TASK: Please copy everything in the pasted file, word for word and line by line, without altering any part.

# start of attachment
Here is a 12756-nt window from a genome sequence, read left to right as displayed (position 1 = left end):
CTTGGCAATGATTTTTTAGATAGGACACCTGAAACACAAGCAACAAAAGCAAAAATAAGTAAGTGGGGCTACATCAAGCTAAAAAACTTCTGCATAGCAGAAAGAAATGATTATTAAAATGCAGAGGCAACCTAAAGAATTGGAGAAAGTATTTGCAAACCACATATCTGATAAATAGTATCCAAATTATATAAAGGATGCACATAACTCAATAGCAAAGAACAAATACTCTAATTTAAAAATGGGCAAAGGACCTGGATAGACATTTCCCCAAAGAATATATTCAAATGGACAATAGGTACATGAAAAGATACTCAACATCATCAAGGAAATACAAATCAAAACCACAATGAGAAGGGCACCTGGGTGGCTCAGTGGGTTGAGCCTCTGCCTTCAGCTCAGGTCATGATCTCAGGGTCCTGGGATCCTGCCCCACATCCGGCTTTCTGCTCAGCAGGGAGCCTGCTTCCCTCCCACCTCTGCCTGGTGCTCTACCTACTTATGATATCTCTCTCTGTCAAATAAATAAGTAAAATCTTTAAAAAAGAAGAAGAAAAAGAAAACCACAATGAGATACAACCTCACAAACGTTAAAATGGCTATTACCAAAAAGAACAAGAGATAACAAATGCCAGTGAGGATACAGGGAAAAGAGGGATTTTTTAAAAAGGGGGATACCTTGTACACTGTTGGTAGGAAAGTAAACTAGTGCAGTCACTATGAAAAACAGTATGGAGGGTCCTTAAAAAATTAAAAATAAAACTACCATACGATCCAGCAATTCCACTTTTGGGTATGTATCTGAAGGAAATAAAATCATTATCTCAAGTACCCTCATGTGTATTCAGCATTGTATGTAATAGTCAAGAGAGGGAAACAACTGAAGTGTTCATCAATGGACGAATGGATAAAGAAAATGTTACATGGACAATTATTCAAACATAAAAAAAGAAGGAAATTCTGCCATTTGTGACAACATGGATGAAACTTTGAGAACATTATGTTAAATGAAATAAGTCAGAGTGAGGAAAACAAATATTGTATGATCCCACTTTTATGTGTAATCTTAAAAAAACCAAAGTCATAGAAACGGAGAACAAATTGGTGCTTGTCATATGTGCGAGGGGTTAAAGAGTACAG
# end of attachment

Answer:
Here is a 12756-nt window from a genome sequence, read left to right as displayed (position 1 = left end):
CTTGGCAATGATTTTTTAGATAGGACACCTGAAACACAAGCAACAAAAGCAAAAATAAGTAAGTGGGGCTACATCAAGCTAAAAAACTTCTGCATAGCAGAAAGAAATGATTATTAAAATGCAGAGGCAACCTAAAGAATTGGAGAAAGTATTTGCAAACCACATATCTGATAAATAGTATCCAAATTATATAAAGGATGCACATAACTCAATAGCAAAGAACAAATACTCTAATTTAAAAATGGGCAAAGGACCTGGATAGACATTTCCCCAAAGAATATATTCAAATGGACAATAGGTACATGAAAAGATACTCAACATCATCAAGGAAATACAAATCAAAACCACAATGAGAAGGGCACCTGGGTGGCTCAGTGGGTTGAGCCTCTGCCTTCAGCTCAGGTCATGATCTCAGGGTCCTGGGATCCTGCCCCACATCCGGCTTTCTGCTCAGCAGGGAGCCTGCTTCCCTCCCACCTCTGCCTGGTGCTCTACCTACTTATGATATCTCTCTCTGTCAAATAAATAAGTAAAATCTTTAAAAAAGAAGAAGAAAAAGAAAACCACAATGAGATACAACCTCACAAACGTTAAAATGGCTATTACCAAAAAGAACAAGAGATAACAAATGCCAGTGAGGATACAGGGAAAAGAGGGATTTTTTAAAAAGGGGGATACCTTGTACACTGTTGGTAGGAAAGTAAACTAGTGCAGTCACTATGAAAAACAGTATGGAGGGTCCTTAAAAAATTAAAAATAAAACTACCATACGATCCAGCAATTCCACTTTTGGGTATGTATCTGAAGGAAATAAAATCATTATCTCAAGTACCCTCATGTGTATTCAGCATTGTATGTAATAGTCAAGAGAGGGAAACAACTGAAGTGTTCATCAATGGACGAATGGATAAAGAAAATGTTACATGGACAATTATTCAAACATAAAAAAAGAAGGAAATTCTGCCATTTGTGACAACATGGATGAAACTTTGAGAACATTATGTTAAATGAAATAAGTCAGAGTGAGGAAAACAAATATTGTATGATCCCACTTTTATGTGTAATCTTAAAAAAACCAAAGTCATAGAAACGGAGAACAAATTGGTGCTTGTCATATGTGCGAGGGGTTAAAGAGTACAG